Everyman's Poetry: Goethe

by Johann Wolfgang von Goethe | Poetry | This book has not been rated.
ISBN: 0460882120 Global Overview for this book
Registered by TiiMa of Järvenpää, Uusimaa / Nyland Finland on 10/11/2014
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3 journalers for this copy...
Journal Entry 1 by TiiMa from Järvenpää, Uusimaa / Nyland Finland on Saturday, October 11, 2014
1998.This Everyman Paperbacks edition 2000. Translated by John Whaley. Introduced by Matthew Bell. 98 p.

Found from library's recycling shelf and picked up just by curiosity. Free to continue travelling.

Journal Entry 2 by TiiMa at Kerava, Uusimaa / Nyland Finland on Tuesday, January 06, 2015

Released 5 yrs ago (1/6/2015 UTC) at Kerava, Uusimaa / Nyland Finland


Tarjolle Kerava-miittiin.

Journal Entry 3 by wingAnnimanniwing at Espoo, Uusimaa / Nyland Finland on Tuesday, January 06, 2015
I don't think I've ever read Goethe, "properly" anyway. It is high time to start!

Journal Entry 4 by wingAnnimanniwing at Espoo, Uusimaa / Nyland Finland on Friday, January 05, 2018
Goethe's poetry is so grand, exalted and lyric that I really struggled with it at first, but then I started reading it aloud and found its essence, or what I think is its essence anyway: rhyme, rhythm and metrics. Unfortunately I only know basic German and can't read Goethe in the original language.

Reading aloud made the experience quite enjoyable. Even so, my favourites were the ones that were more down to earth than most of the selection. The one that really stuck in my mind was Erl-king. That said, I'm happy to have had the opportunity to get to know Goethe a bit better. So thanks for sharing, TiiMa!

Journal Entry 5 by wingAnnimanniwing at Espoo, Uusimaa / Nyland Finland on Friday, January 05, 2018

Released 2 yrs ago (1/5/2018 UTC) at Espoo, Uusimaa / Nyland Finland


Next off to CatharinaL who picked Goethe from Tarna's Runoreppu. Enjoy!

Journal Entry 6 by CatharinaL at Pirkkala, Pirkanmaa / Birkaland Finland on Wednesday, January 10, 2018
Thanks! The book was waiting for me in the mailbox today. I'm so looking forward to reading this; my knowledge of Goethe's poetry is limited and I cannot claim ever to have been much of a fan of Young Werther or the Wahlverwandtschaften. I do know the 'Erlkönig': it's a poem that always terrified me to no end when I was a kid. It will be so interesting now to immerse a bit deeper. (This'll also make an excellent book for this year's HelMet reading challenge: because of 'Erlkönig', it'll be my choice for #31: "A book you are slightly afraid of reading".)

[EDIT] I think I need to prepare myself before facing 'Erlkönig'. I found this blog post and after a quick read-through discovered insights there that might actually lead to new perspectives: https://ethosinterrupted.wordpress.com/2009/07/18/der-erlkonig/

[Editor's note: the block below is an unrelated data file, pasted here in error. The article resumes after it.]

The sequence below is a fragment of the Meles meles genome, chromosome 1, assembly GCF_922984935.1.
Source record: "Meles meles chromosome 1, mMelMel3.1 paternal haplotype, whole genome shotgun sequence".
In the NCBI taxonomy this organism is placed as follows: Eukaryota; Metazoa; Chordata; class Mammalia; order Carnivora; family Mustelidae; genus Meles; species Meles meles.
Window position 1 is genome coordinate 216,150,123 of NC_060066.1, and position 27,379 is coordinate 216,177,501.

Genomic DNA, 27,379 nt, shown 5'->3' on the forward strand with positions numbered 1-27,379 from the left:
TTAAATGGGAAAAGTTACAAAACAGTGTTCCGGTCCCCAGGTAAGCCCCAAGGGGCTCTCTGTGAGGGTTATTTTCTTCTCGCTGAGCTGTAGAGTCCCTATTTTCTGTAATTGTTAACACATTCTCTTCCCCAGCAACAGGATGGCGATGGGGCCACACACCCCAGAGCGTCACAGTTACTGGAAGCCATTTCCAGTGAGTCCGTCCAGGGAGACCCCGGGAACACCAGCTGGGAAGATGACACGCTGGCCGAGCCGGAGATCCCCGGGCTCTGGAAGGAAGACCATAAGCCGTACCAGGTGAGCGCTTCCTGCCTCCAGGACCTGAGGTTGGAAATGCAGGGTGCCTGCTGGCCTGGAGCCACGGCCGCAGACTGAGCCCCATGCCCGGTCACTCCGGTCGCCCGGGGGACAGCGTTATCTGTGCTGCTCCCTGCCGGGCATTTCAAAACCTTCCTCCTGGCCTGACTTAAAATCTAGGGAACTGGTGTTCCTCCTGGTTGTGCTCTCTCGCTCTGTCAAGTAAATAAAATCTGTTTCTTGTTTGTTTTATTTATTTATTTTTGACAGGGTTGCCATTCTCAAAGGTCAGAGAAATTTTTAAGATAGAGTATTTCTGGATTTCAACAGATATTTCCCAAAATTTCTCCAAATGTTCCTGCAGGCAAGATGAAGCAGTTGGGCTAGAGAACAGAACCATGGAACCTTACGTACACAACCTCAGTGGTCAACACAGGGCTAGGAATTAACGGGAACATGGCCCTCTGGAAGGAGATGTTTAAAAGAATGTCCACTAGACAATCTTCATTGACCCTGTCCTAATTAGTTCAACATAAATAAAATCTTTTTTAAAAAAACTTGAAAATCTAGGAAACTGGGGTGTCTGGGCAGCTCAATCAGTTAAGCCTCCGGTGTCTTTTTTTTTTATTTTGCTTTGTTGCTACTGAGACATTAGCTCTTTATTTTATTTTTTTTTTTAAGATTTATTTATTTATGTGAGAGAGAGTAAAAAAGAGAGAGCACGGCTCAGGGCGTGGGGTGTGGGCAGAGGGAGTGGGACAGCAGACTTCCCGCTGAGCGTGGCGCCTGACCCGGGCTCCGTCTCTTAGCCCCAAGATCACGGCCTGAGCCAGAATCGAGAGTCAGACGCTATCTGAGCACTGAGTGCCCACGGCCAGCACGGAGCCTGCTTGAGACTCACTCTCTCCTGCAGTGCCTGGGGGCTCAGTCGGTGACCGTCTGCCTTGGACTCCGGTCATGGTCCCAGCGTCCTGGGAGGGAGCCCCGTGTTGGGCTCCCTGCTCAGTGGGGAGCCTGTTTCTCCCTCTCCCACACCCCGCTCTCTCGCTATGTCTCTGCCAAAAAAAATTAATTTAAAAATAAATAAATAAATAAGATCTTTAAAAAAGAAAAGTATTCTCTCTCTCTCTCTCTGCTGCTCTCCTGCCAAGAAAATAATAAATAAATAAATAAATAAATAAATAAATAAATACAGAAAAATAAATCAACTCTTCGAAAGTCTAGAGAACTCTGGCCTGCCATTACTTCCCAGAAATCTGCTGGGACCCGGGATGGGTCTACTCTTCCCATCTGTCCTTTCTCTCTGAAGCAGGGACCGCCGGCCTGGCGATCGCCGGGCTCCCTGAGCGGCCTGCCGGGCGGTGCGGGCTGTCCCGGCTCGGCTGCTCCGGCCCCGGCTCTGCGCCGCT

Journal Entry 7 by CatharinaL at Pirkkala, Pirkanmaa / Birkaland Finland on Sunday, January 14, 2018
'Erlkönig' is absolutely chilling, timeless and chilling.

I guess what I react to the most is the sheer helplessness of the father, the impossibility of saving the child. He is utterly at the mercy of the Erlkönig, not being able to do anything but ride faster, which is what he is already doing. There's no-one there to help him or his child.

Also, it's the repeated begging of the child, the crying for help, that strikes the reader. Just like with any fatally ill child, the parent feels utter helplessness and can only a) hush away such thoughts, telling the child he's wrong, trying to keep bad at bay, trying to extend the moment while time is running out, or b) acknowledge the fact and succumb to the Erlkönig. In this scenario, the father cannot do the second even if he wanted to, or knew it'd be the right thing, as he's trying to ride as fast as he can — he cannot start mentally processing the issue with the child while at the same time trying to take desperate physical action to save the child. But it seems that he isn't even ready to acknowledge the fact that the child is dying and is thus not able to alleviate the child's pain or agony; which is unfair to the child of course, and which particularly makes the reader's heart writhe. The child dies feeling abandoned by his father: the child faces the Erlkönig alone.

There were some other similarly strong poems in the collection, all dealing with the death of the innocent. I guess death is always emotionally stronger than visions of beauty?! Then again, much is presumably lost in translation, so much so that many classic ones appeared light-weight and less challenging in comparison.

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